This year, I was there in two capacities - as New Jersey state association president, and also as author.  I'm pretty seasoned in the state association role, but this new "author" title continues to amaze me - as it is an odyssey in its own right!  It seemed that the hard "author" work - the writing, the editing, the publishing - was just the preliminary.  Now it's all about THE BOOK.

I was very touched that people, who had already purchased and read Listening Closely, brought their copies from home for me to sign.  And others who lined up to have a book signed were eager to tell me their stories.  I hadn't really given a lot of thought to this part of the book journey - but it's a fascinating process, and adventure.  And a whole lot of people asked me what my third book was going to be about.  Good question!

I have more to say about the convention - like the 600 people from the convention who attended the open captioned performance of WICKED at the Kennedy Center - but that will have to wait for the next blog entry.  Stay tuned!

Monday, June 13, 2011

Social networking finds Chick Lit

If you ever wonder what they mean about "social networking," this is a prime example.  I was contacted by a lovely young woman, who saw my book posted on a website, was interested in it, contacted me on Facebook, chatted by email - and ended up interviewing me online about my book, "Listening Closely."  It's a whole new world out there!
Here's the website that has the interview - with thanks to my new friend, Melissa. 


Check out the book giveaway too - if there's still time to participate.

Saturday, June 11, 2011

Embracing Technology

I'm admittedly new to blogging, and make no apologies about that.  I have, after all, written and published two books, which is surely a more daunting task.  I can't shake this nagging feeling, though, that the "younger generation" has a smugness that comes from being so comfortable navigating all these social networking tools - whether Facebook, Twitter, LinkedIn, blogging - and probably other resources I've never heard of.  I've looked to my own children for advice (which they give freely and lovingly.)  I felt so proud when my daughter tweeted me that "@aromoff you are tweeting quite nicely" - indicating that I'm no longer an embarrassment and must be ready for prime time!  I've even sought the help of a 15-year-old, who gave me the sage advice to just "try all the menus - don't worry about instructions," as he set up the Facebook page for the Hearing Loss Association of New Jersey for us.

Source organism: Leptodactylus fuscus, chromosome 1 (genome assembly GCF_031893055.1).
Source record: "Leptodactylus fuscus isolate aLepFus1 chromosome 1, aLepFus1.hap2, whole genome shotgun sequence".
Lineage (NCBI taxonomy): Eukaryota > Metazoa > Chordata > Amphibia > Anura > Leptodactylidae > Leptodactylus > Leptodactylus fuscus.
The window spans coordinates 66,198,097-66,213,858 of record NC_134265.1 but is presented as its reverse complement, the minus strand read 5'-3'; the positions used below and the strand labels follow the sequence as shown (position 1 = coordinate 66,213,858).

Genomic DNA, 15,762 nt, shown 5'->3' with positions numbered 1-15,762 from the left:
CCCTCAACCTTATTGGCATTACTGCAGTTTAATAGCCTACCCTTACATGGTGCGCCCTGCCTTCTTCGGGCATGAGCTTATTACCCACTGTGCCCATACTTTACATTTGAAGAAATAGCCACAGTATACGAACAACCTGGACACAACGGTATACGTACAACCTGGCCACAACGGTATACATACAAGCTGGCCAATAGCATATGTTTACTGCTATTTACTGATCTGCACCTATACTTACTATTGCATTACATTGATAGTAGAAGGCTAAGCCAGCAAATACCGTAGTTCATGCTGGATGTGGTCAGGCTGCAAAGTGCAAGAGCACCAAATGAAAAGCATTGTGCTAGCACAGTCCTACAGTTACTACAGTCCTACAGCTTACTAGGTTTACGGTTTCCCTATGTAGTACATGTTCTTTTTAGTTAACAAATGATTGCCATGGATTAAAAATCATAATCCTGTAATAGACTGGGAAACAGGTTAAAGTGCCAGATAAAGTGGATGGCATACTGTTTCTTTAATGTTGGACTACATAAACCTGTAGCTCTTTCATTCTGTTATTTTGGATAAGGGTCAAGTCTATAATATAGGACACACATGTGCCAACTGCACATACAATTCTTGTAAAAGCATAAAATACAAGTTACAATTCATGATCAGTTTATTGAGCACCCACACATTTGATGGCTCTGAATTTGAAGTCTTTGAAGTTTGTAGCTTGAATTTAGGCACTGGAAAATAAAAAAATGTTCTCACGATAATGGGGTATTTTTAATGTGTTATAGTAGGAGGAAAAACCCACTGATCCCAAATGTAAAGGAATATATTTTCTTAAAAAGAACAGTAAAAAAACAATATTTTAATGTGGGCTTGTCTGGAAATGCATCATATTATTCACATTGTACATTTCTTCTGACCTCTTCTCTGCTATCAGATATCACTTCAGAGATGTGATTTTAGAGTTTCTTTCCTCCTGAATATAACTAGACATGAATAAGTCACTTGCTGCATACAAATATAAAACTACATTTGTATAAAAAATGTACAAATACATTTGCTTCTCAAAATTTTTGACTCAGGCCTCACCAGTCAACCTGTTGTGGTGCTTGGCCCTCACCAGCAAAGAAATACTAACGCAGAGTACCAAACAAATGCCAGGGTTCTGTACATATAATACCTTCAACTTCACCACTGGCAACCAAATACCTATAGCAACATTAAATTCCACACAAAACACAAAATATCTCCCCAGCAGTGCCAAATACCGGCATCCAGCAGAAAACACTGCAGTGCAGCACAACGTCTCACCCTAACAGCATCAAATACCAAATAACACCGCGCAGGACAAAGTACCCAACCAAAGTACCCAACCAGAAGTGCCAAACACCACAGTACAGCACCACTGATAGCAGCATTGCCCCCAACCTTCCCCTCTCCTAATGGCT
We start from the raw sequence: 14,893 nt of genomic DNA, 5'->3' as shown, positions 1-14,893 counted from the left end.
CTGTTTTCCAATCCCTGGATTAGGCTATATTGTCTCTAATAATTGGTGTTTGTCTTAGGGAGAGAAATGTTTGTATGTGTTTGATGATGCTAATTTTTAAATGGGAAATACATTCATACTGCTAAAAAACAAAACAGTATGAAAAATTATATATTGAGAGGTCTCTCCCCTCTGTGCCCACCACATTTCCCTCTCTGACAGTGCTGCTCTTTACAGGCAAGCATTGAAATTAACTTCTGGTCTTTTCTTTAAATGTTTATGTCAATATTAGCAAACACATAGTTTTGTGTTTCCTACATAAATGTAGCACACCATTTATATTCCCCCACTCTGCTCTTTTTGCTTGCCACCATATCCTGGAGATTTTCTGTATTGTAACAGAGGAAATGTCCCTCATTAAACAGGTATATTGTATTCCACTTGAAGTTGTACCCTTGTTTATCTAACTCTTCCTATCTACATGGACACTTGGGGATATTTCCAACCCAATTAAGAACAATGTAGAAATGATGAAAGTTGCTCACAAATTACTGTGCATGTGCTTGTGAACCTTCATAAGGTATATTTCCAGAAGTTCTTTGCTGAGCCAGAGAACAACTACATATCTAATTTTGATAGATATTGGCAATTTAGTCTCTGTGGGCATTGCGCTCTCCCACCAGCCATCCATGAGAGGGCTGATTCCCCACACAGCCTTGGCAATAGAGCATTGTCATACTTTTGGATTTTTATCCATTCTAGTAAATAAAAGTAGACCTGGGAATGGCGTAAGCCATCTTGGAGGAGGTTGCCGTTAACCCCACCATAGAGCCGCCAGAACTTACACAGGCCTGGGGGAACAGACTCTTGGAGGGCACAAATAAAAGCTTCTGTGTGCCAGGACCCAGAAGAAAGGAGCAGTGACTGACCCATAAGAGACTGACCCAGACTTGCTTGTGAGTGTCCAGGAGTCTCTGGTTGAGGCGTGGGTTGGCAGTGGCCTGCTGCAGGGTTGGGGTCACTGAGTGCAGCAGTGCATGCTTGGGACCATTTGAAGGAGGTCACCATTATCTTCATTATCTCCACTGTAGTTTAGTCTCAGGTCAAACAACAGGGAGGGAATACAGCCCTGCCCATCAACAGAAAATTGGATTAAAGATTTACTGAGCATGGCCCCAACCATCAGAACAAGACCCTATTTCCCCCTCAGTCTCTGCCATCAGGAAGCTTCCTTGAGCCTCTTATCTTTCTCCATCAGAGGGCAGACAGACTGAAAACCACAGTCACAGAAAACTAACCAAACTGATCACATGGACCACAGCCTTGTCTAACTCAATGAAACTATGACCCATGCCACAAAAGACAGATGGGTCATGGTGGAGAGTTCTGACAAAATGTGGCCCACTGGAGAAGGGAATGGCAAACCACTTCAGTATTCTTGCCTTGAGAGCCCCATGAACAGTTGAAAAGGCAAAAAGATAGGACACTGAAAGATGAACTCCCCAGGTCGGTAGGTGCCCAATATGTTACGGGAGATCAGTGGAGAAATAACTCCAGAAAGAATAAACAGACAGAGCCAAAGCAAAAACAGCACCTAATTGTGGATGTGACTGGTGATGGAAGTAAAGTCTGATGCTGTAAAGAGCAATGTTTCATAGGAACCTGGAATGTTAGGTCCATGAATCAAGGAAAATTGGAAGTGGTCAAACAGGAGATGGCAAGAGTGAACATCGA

But now that I've started to blog, tweet, IM,"Like" and attempted other rituals of this digital age, it dawned on me - WHOA!! (and that term alludes to the command to a horse to stop and is not some secret acronym.)  I come to all this with a wealth of experience, the likes of which the current generation knows little about.  Let me explain - and definitely listen closely!

I'm really a techie - I was a math major in college, and a system's programmer in the early 1970's, troubleshooting and debugging - the programmer's programmer, poring through printouts of computer hexadecimal code (0-9, A-F). I've handled keypunch cards, and seen personal computers that had no display screen, just printed output. I taught my children's classmates to write simple graphic programs in Basic programming language.  So I'm no novice - and I don't shy away from a computer challenge. But there's more.